Lionel Boyce and Travis Bennett on Their Evolution of Taste
From scrappy starts with Odd Future to unexpected success in Hollywood, Lionel Boyce and Travis Bennett have grown up together. The pair first stepped in front of the camera for Adult Swim sketch comedy series Loiter Squad, when they still went by rap monikers L-Boy and Yung Taco. For Boyce, it was a point of no return. In The Bear, Boyce plays level-headed and steady-handed pastry chef Marcus, whose character arc deepens in the standout episode “Honeydew,” which sees him traveling to Copenhagen in order to sharpen his skills in the kitchen. After calling up current Dave star and close confidante Bennett, who came prepared with a list of rapid-fire questions, the pair talk humble beginnings at Hollister, evolving palates, and desserts galore.
TRAVIS BENNETT: I’m interviewing my best friend in the entire world, Lionel Boyce. What’s it like having a best friend like me?
LIONEL BOYCE: Are all your questions literally just that?
BENNETT: No, I have a few random questions for you that I wrote.
BOYCE: You wrote questions?
BENNETT: I wrote a bunch, lowkey. I’ll start with how did you get the role in The Bear?
BOYCE: It was a normal process. I knew Chris [Storer] through homies, but I didn’t even know Chris wrote at that point. I knew he produced. I read the script and I was like, “Damn, this is tight. I’m going to audition for it.” And from there I did the tape and they sent it up the chain, and then we shot the pilot.
BENNETT: Did the popularity of this show affect you at all in real life?
BOYCE: It actually affected me more in real life than it did on the show. It didn’t feel like the popularity of the show really affected the shooting. Obviously, there was some stuff that felt bigger than last season and if we went out, it was a bigger deal. If we went to go eat, they would recognize Jeremy [Allen White]. I’m sure it happened with you with Dave, where people start connecting dots that you’ve been this person. I got more compliments on Loiter Squad after The Bear came out.
BENNETT: I never thought about that. Obviously, I’ve been to restaurants with you, so I know, but can you tell us what happens when you go out to eat?
BOYCE: I went to this spot the other day, you should try it, Detroit Tacos. When the guy brought the food out, he’s like, “Dude, I didn’t even realize, you’re from the show.'” And he starts talking about what it meant to him. He’s like, “We almost closed, but you just inspired me to go make something else.” So he brought some other dish that he makes for his homies and wanted to share that. It’s cool.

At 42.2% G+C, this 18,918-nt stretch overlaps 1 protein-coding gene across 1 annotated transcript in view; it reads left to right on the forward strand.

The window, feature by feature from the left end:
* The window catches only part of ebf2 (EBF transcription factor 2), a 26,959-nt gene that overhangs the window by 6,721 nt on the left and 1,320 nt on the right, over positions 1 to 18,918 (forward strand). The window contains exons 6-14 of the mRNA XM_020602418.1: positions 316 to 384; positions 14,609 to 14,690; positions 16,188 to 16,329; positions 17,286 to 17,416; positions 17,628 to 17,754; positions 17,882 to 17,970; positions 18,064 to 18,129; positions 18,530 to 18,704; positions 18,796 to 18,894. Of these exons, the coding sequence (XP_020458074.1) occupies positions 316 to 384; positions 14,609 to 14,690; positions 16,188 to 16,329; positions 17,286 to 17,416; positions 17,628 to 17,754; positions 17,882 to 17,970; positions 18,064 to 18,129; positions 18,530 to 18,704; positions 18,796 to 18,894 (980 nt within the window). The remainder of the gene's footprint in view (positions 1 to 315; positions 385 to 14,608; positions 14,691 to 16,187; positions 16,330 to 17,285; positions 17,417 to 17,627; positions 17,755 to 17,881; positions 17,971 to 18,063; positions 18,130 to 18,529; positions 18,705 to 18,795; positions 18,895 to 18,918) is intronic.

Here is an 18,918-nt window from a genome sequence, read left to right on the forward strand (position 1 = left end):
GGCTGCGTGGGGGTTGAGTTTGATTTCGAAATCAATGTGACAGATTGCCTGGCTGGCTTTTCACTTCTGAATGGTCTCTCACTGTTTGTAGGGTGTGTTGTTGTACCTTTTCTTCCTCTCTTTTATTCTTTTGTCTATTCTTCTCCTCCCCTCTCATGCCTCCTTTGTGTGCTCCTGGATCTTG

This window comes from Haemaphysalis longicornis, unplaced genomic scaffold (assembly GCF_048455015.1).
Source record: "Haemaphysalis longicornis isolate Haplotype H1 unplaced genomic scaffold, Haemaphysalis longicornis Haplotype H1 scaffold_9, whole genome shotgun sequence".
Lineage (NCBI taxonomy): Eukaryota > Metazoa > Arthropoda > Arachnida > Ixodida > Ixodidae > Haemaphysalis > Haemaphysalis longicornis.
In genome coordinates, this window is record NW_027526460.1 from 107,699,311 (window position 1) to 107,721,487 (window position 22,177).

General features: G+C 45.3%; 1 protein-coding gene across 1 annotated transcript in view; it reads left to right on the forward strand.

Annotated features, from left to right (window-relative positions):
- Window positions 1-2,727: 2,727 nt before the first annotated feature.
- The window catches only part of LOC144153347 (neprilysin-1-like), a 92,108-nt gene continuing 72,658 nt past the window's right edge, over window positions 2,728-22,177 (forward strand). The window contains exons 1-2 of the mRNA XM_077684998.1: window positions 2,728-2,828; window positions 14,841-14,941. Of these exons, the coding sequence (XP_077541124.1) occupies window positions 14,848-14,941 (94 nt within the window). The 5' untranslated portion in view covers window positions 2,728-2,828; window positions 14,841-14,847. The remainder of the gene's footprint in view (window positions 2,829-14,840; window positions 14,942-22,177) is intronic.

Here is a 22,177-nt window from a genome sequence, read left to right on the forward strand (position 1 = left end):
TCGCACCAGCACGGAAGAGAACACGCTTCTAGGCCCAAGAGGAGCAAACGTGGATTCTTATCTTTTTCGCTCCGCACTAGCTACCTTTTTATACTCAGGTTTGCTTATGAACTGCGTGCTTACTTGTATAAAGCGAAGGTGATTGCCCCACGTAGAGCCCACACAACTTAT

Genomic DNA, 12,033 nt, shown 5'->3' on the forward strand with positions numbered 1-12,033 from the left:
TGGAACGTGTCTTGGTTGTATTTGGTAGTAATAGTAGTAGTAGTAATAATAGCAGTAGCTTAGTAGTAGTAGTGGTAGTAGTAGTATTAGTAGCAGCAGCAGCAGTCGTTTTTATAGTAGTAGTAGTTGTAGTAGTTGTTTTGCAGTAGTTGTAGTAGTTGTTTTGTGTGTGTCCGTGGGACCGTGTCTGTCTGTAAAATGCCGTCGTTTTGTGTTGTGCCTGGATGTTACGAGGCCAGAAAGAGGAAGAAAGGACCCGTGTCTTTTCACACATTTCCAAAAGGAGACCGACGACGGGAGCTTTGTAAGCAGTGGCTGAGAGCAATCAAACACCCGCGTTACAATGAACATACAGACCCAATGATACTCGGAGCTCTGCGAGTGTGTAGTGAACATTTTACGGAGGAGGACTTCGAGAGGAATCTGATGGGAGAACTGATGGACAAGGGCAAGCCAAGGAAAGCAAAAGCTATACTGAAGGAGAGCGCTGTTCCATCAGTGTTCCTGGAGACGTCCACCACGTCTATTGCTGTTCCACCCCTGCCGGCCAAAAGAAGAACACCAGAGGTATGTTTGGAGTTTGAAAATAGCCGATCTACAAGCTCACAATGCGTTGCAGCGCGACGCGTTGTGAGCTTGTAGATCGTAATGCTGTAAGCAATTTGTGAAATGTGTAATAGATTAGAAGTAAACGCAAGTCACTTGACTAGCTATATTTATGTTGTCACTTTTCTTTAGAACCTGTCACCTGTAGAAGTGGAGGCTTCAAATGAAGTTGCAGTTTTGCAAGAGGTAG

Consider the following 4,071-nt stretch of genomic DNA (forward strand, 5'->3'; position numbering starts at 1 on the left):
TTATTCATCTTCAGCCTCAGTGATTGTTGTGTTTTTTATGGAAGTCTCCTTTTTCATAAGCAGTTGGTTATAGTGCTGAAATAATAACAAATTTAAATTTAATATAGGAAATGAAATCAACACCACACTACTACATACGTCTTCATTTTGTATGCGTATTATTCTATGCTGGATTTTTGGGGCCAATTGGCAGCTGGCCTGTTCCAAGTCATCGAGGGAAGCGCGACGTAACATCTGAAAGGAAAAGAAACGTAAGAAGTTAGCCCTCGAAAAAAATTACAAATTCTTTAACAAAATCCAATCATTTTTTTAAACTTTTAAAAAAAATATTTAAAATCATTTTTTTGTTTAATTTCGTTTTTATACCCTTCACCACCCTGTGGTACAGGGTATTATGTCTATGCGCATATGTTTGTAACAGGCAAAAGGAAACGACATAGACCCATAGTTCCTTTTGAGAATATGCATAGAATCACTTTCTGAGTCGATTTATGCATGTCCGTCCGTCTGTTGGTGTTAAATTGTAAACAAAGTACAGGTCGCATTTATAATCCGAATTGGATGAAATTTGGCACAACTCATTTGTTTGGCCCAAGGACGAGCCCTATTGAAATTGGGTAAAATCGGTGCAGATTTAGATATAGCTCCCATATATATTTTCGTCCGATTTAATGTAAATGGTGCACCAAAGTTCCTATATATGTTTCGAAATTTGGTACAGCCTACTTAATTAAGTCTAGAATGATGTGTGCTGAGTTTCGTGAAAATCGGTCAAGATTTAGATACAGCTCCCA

BENNETT: That’s amazing. It’s a different world for me because Dave‘s all about music.
BOYCE: Do people in music come up to you?
BENNETT: They’ll come up to me and talk about what it’s like to be a producer thinking that I’ve actually done it. Or they’ll be like, “I got some beats I want to play you.” That’s that weird moment where you’re like, “I don’t do this in real life.” I know you don’t cook cook in real life, but you can bake. Before either of us was acting, you made a yellow cake with chocolate frosting at Clancy’s house. I’ll never forget about it. That shit was fire.
BOYCE: If there’s one thing I needed to learn to make it was that cake. When I was a kid, my mom used to make it and I would eat it all in three days and I would get my ass beat. So she was like, “I’m not making it no more.” That was devastating. So either I make this cake or I’ll never have it again in my life.
BENNETT: What’s the best dessert you had before the show?
BOYCE: I have an aunt who makes this thing called a strawberry pizza, I don’t know what the fuck is in it. It’s not a strawberry cheesecake, but it’s something in that world. And the chocolate cake at Jon & Vinny’s. Also, in May of 2016, Shake Shack released an oatmeal cream pie shake, and it was a shake of the month. They only did it one time and it never came back.
BENNETT: I remember you talking about it.
BOYCE: I still think about it from time to time.
BENNETT: Has your dessert perspective changed after the show?
BOYCE: Courtney, the culinary producer on the show, I would go to her house and we would make desserts, a lot of things I didn’t know existed or never tried. One time, we were making honey buns and trying out different fillings, and I was always against fruit-filled honey buns. But we found a way to make a vanilla raspberry filling, and I was like, “Damn, this is good.” So it changed my perspective.
BENNETT: Has your palate grown in general?
BOYCE: Yeah. As you know, I eat like a child. I ate six ingredients before the show. Just various chicken and various dips. But when I worked in Copenhagen, I got to eat at the restaurant Noma. It was crazy. I was with people from the bakery I was working at, Hart, and they were geeking out. And I was like, “I can’t be a fucking child and not eat this.” I went so far left and ate things I never would’ve eaten in my life, to a point where I sent my mom photos of some of the stuff and she was like, “You done lost your motherfucking mind.” They’ve found a way to make these ingredients palatable and tap into these familiar tastes from your childhood. Fucking wizards.
BENNETT: What’s a dish that you think everybody on earth should try? It could be simple.
BOYCE: There are two answers. At Noma, they had a piece of deer heart that tasted like the greatest piece of steak that I’ve ever had. Would you try that if I said, “Do you want to try some deer heart?”
BOYCE: You’d say no, but then you would have it and I guarantee you would look at everything else differently. You’d be like, “Damn, if they did that, I’ll eat anything.” So I choose that just for the sake of opening people’s minds, but on the other end of that spectrum, I would say a marble cake from Hansen’s. That’s my favorite cake and I want everyone to experience what I get from that. What about you?